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  1. #1
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    Saving in Jpeg 2000?

    When do you usually save you files in "Jpeg 2000" format rather than "Jpeg" format? Do you use Jpeg 2000 at all?

  2. #2
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    Re: Saving in Jpeg 2000?

    Jpeg 2k is not often used "as is" though it produces better image quality than Jpeg. I never met "pure" jpeg 2k photographies.

  3. #3
    GB1
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    Re: Saving in Jpeg 2000?

    I never use it because I've heard what Wikipedia says:

    JPEG 2000 has been published as an ISO standard, ISO/IEC 15444. As of 2010, JPEG 2000 is not widely supported in web browsers, and hence is not generally used on the World Wide Web.

    Interesting what it's capabilities are though. Also from Wikipedia:

    While there is a modest increase in compression performance of JPEG 2000 compared to JPEG, the main advantage offered by JPEG 2000 is the significant flexibility of the codestream. The codestream obtained after compression of an image with JPEG 2000 is scalable in nature, meaning that it can be decoded in a number of ways; for instance, by truncating the codestream at any point, one may obtain a representation of the image at a lower resolution, or signal-to-noise ratio see scalable compression. By ordering the codestream in various ways, applications can achieve significant performance increases. However, as a consequence of this flexibility, JPEG 2000 requires encoders/decoders that are complex and computationally demanding. Another difference, in comparison with JPEG, is in terms of visual artifacts: JPEG 2000 produces ringing artifacts, manifested as blur and rings near edges in the image, while JPEG produces ringing artifacts and 'blocking' artifacts, due to its 88 blocks.

    It sounds like what they're saying is that it can be requested from a server in multiple resolutions, all from a single image.
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    Re: Saving in Jpeg 2000?

    I guess people use TIFF if they want to have higher resolution.

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    Re: Saving in Jpeg 2000?

    Quote Originally Posted by GB1 View Post
    I never use it because I've heard what Wikipedia says:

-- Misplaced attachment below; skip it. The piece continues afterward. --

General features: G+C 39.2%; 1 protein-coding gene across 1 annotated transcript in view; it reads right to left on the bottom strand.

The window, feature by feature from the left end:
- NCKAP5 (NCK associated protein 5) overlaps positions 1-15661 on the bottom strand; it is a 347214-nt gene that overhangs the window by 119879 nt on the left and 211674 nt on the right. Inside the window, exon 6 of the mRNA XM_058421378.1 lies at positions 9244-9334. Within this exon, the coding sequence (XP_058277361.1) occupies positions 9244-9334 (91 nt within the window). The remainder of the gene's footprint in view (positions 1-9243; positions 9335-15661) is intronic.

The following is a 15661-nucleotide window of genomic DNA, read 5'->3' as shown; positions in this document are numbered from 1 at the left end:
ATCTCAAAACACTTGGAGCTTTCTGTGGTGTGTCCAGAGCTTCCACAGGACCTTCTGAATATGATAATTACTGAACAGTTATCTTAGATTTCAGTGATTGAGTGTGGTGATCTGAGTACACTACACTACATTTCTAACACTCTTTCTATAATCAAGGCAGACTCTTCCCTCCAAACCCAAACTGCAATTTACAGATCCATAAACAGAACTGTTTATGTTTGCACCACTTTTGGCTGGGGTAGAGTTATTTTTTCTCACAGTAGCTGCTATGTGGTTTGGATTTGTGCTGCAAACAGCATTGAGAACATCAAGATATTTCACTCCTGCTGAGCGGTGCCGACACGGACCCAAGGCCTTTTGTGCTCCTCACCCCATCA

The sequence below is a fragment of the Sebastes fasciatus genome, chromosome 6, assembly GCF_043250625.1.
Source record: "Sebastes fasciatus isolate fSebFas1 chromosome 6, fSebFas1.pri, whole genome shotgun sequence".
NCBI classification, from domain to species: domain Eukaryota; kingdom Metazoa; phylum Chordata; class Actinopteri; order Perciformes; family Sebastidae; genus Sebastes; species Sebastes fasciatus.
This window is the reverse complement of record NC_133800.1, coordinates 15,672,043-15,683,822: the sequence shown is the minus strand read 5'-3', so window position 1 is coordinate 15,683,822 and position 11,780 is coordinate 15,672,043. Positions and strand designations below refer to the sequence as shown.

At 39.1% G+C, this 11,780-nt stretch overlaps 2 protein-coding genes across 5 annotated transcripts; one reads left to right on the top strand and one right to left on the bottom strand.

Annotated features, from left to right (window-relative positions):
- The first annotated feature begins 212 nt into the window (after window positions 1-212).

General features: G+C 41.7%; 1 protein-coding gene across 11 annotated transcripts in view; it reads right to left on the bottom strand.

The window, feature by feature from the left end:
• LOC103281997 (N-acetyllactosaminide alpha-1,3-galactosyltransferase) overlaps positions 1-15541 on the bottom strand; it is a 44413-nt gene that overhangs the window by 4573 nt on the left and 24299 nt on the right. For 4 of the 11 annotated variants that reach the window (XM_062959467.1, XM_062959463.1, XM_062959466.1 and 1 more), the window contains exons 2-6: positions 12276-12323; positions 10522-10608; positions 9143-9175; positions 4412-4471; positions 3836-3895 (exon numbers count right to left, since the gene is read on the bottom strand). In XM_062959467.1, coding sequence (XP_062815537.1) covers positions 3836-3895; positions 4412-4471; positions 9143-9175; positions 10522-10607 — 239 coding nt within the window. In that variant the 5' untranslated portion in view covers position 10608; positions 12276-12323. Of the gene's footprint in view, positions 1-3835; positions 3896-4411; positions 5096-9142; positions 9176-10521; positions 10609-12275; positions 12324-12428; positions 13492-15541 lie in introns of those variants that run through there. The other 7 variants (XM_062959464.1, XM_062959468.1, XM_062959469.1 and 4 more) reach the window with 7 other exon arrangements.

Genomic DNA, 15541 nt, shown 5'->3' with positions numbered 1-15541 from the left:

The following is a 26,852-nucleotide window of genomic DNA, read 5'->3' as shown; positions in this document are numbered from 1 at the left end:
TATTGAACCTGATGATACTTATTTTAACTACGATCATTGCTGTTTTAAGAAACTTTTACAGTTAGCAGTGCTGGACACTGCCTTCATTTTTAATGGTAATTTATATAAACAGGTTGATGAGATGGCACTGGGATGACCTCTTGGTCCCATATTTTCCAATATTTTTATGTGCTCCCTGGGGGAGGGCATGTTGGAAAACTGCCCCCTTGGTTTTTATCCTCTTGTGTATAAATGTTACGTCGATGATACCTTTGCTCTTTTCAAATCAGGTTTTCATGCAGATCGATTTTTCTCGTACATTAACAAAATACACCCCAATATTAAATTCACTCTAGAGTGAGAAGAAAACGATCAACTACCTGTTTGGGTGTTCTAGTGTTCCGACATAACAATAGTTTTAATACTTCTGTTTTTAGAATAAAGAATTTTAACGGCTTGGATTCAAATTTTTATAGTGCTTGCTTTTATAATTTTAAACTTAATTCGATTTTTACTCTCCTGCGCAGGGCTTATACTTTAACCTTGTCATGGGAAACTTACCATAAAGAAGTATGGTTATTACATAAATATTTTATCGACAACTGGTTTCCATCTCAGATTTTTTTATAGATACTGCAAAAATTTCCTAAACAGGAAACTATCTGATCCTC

JPEG 2000 has been published as an ISO standard, ISO/IEC 15444. As of 2010, JPEG 2000 is not widely supported in web browsers, and hence is not generally used on the World Wide Web.

    Interesting what it's capabilities are though. Also from Wikipedia:

    While there is a modest increase in compression performance of JPEG 2000 compared to JPEG, the main advantage offered by JPEG 2000 is the significant flexibility of the codestream. The codestream obtained after compression of an image with JPEG 2000 is scalable in nature, meaning that it can be decoded in a number of ways; for instance, by truncating the codestream at any point, one may obtain a representation of the image at a lower resolution, or signal-to-noise ratio see scalable compression. By ordering the codestream in various ways, applications can achieve significant performance increases. However, as a consequence of this flexibility, JPEG 2000 requires encoders/decoders that are complex and computationally demanding. Another difference, in comparison with JPEG, is in terms of visual artifacts: JPEG 2000 produces ringing artifacts, manifested as blur and rings near edges in the image, while JPEG produces ringing artifacts and 'blocking' artifacts, due to its 88 blocks.

    It sounds like what they're saying is that it can be requested from a server in multiple resolutions, all from a single image.
    Thanks for the clarification!

  6. #6
    Senior Member Anbesol's Avatar
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    Re: Saving in Jpeg 2000?

    Quote Originally Posted by wedding photographer View Post
    I guess people use TIFF if they want to have higher resolution.
    Not resolution, jpeg and tiff can work in the same resolutions. Tiff is merely the lossless, or non-compressed format.
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    Feel free to edit and repost my work as a part of your critique.

  7. #7
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    Re: Saving in Jpeg 2000?

    This is a bit off-topic (or at least off sub-forum) but the place where JPEG2000 really seems to be coming into it's own is in digital video. Some professional studios are using the compression of JPEG2000 to reduce digital transfer and file access times to milliseconds.

    Not really my area of expertise, but I found it interesting.

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    Re: Saving in Jpeg 2000?

    Quote Originally Posted by Medley View Post
    This is a bit off-topic (or at least off sub-forum) but the place where JPEG2000 really seems to be coming into it's own is in digital video. Some professional studios are using the compression of JPEG2000 to reduce digital transfer and file access times to milliseconds.

    Not really my area of expertise, but I found it interesting.

    - Joe U.
    I don't think I will use JEP2000 anytime soon...

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